Disney Has Strong Presence At 2019 Grace Hopper Celebration of Women in Computing
Ever since 1923 when The Walt Disney Company was formed, they have been using groundbreaking technology to immerse their audiences in new and stunning experiences. To continue this momentum The Walt Disney Company had a major presence at the Grace Hopper Celebration of Women in Computing (GHC), the largest gathering of female technologists in the world. It is there that they showcased the stories of our beloved female characters and the imaginative women of Disney technology .
More than 25,000 attendees from around the world journeyed to Orlando, Florida, to strengthen the community among female technologists, celebrate the ever-increasing role and contributions of women in technology and computing, and meet with top technology companies.
Visitors to the Disney booth at the Career Expo were greeted by larger-than-life representations of strong Disney women who challenge the status quo and lead the way for change. With such a vast array of characters, among them Elsa from Frozen 2, Captain Marvel, Bo Peep from Disney and Pixar’s Toy Story 4, General Leia Organa from Star Wars, Katherine Johnson from Hidden Figures, Princess Jasmine from Aladdin and Shuri from Marvel Studios’ Black Panther, every attendee could find a character they could relate to on a deeper level.
Once inside the booth, GHC attendees had the opportunity to connect with more than 160 Disney technologists and recruiters from across Company segments, including Disney Parks, Experiences and Products; The Walt Disney Studios; Walt Disney Animation Studios; Walt Disney Television Group; The Walt Disney Company (Corporate); Lucasfilm; Industrial Light & Magic; Direct-to-Consumer and International; Disney Streaming Services; and Pixar.
Many attendees commemorated their GHC experience at a uniquely Disney photo opportunity. Following last year’s introduction of a Minnie Mouse-inspired design that pays tribute to women in STEM (Science, Technology, Engineering and Math), this year, GHC attendees enjoyed posing alongside Minnie Mouse, brought to life via 3-D printer and standing more than five feet tall. As a special treat from another distant galaxy, BB-8 also rolled into the Disney booth to meet with the technologists.
Beyond the Career Expo booth, Disney technologists spoke on panels, led development sessions, participated in leadership programs and joined other special events. “It’s interactive and intimate,“ said D’Yanna Craighead, Disney Parks, Experiences and Products, of her mentoring circle sessions. “We discussed different ways that we can personalize experiences on ESPN platforms,” shared Diane Tam of her presentation with Christine Frandsen (both employees with Direct-to-Consumer and International).
GHC attendees were also invited to test their skills with three distinctly Disney coding challenges offered in a variety of programming languages. “The questions ranged from algorithm application used to help decide favorite movies, to parsing theme park data to determine the best set of attractions to experience,” said Jordan Snow, Disney Streaming Services, one of the designers of the coding challenge. Those who passed the challenge received exclusive Disney swag.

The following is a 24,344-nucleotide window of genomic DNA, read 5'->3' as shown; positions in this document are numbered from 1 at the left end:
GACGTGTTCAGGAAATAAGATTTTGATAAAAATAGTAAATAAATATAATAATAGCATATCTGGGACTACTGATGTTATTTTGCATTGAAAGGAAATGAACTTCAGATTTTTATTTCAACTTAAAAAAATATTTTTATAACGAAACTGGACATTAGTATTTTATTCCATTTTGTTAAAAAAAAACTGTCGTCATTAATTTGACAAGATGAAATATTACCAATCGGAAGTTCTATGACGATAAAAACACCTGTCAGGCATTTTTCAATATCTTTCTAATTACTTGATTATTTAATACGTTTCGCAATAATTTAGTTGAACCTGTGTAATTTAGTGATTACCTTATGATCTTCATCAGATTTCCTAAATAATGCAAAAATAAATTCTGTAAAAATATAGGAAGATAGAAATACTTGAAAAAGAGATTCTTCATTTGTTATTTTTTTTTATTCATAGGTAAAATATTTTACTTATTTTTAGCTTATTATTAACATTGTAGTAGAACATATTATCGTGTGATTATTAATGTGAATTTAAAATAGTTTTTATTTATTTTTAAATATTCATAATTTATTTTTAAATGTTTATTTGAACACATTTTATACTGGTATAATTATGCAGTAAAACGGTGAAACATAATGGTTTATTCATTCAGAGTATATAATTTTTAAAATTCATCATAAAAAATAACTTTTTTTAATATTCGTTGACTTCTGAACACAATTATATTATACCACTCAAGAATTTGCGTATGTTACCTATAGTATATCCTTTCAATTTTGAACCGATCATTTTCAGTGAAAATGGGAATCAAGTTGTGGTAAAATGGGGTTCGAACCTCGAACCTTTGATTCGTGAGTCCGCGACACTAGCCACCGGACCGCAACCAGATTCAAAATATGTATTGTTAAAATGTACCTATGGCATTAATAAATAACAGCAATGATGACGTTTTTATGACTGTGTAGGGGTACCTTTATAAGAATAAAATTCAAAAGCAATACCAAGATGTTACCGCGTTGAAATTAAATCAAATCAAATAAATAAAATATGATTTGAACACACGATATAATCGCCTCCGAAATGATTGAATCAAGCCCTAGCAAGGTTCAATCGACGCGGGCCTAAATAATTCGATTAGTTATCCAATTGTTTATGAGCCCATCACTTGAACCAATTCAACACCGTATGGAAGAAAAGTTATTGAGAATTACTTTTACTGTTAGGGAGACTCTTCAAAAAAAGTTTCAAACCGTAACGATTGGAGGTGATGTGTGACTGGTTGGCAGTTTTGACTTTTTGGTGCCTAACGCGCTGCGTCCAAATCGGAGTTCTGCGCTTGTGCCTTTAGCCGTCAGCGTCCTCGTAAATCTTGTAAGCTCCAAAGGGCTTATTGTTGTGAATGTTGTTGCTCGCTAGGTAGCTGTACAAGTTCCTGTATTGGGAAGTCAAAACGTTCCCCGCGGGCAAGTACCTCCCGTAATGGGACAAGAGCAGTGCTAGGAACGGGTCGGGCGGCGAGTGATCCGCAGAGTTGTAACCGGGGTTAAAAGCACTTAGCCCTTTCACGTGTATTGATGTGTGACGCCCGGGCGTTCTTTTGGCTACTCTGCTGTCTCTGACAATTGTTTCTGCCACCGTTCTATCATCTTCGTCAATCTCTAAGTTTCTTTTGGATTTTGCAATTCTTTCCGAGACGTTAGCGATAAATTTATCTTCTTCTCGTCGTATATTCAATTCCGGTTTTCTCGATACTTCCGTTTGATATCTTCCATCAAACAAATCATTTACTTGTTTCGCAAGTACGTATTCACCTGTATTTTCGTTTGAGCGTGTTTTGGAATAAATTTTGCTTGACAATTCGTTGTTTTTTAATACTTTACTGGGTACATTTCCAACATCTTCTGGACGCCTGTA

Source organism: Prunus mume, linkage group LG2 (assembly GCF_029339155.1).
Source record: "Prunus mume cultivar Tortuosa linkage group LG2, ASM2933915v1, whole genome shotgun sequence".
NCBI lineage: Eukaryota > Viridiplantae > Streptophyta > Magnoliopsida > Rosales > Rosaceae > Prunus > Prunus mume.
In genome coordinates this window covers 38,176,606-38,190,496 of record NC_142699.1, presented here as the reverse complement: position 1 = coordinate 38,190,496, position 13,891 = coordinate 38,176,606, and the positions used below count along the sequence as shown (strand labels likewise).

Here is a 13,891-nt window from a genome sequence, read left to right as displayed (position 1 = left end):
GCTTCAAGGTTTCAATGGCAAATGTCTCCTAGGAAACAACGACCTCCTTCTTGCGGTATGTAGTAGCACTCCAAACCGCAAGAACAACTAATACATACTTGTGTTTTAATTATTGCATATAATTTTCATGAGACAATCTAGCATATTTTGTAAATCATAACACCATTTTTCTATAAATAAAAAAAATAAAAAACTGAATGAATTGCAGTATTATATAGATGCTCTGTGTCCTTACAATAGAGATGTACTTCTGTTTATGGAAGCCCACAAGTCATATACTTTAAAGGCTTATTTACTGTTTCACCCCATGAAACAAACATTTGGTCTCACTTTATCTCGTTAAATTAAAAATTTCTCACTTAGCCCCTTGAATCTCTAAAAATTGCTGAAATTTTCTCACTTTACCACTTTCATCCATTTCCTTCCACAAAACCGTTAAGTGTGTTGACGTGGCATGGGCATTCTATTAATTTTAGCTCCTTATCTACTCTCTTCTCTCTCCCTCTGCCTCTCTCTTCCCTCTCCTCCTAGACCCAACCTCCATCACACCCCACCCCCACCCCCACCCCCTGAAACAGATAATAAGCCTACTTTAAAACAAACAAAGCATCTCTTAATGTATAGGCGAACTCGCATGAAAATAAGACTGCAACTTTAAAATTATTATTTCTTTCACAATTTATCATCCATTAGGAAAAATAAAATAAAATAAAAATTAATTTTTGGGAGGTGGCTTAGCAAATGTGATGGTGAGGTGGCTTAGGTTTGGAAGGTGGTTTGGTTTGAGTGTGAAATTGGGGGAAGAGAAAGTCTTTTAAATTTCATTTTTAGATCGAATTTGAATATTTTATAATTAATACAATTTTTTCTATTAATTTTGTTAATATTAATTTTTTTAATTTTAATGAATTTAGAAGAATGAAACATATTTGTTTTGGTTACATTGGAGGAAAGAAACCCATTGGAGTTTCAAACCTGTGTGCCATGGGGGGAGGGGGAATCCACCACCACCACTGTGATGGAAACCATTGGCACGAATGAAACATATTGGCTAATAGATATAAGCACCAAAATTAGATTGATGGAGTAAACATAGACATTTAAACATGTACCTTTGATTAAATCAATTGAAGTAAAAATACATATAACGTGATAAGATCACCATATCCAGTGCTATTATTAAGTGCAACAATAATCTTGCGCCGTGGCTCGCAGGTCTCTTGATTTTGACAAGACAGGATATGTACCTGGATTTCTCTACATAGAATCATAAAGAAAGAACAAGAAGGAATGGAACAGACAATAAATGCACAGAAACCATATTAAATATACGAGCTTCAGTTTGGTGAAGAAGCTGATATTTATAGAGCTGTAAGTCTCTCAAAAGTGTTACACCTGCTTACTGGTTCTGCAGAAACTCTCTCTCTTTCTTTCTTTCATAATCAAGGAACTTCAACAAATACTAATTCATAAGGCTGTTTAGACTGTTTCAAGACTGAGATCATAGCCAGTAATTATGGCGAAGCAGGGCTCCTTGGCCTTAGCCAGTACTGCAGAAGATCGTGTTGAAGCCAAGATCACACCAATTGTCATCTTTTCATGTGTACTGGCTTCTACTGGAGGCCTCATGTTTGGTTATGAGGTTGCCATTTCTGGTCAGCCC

On the second evening of the conference, The Walt Disney Company invited more than 300 female technologists to an exclusive after-hours event at Disney’s Hollywood Studios at Walt Disney World Resort. During this special event, they received a special welcome from Latondra Newton, senior vice president and chief diversity officer of The Walt Disney Company; connected with Disney technologists over dinner; visited with Disney characters at photo opportunities; and enjoyed an inspiring panel discussion featuring four technologists from different segments of the Company. The festivities kicked off with an interactive and exciting performance of Indiana Jones Epic Stunt Spectacular! and concluded with attraction experiences in Toy Story Land and Star Wars: Galaxy’s Edge—all of which allowed the attendees to witness Disney technology in action.
Over the course of the three-day event, Disney representatives met, interviewed and extended employment offers for full-time and internship positions to top female talent in the tech space. “GHC was a perfect opportunity to showcase the many internship positions we are filling and how they can pipeline directly into a full-time position. [Technologists in] these positions are working on the same projects as our full-time engineers and sit in all of our tech hubs,” said Anne Labeaume, senior manager of Campus Recruitment.
The Walt Disney Company is proud to support women in technology at events like GHC. “The world is changing and technology is the way of the future. It’s important that we celebratate how women are a part of shaping that technology,” said Alexandria Shealy, Disney Streaming Services.
As Newton told the attendees of the after-hours event, “We, as women, can change the world.”
To explore technology career opportunities at Disney, visit DisneyTech.com. Follow Disney Careers on Facebook, Twitter and Instagram or The Walt Disney Company on LinkedIn to hear more about our technology, our employees and how we are aligning technology, content and platforms to deliver world-class, personalized entertainment experiences to consumers around the world.
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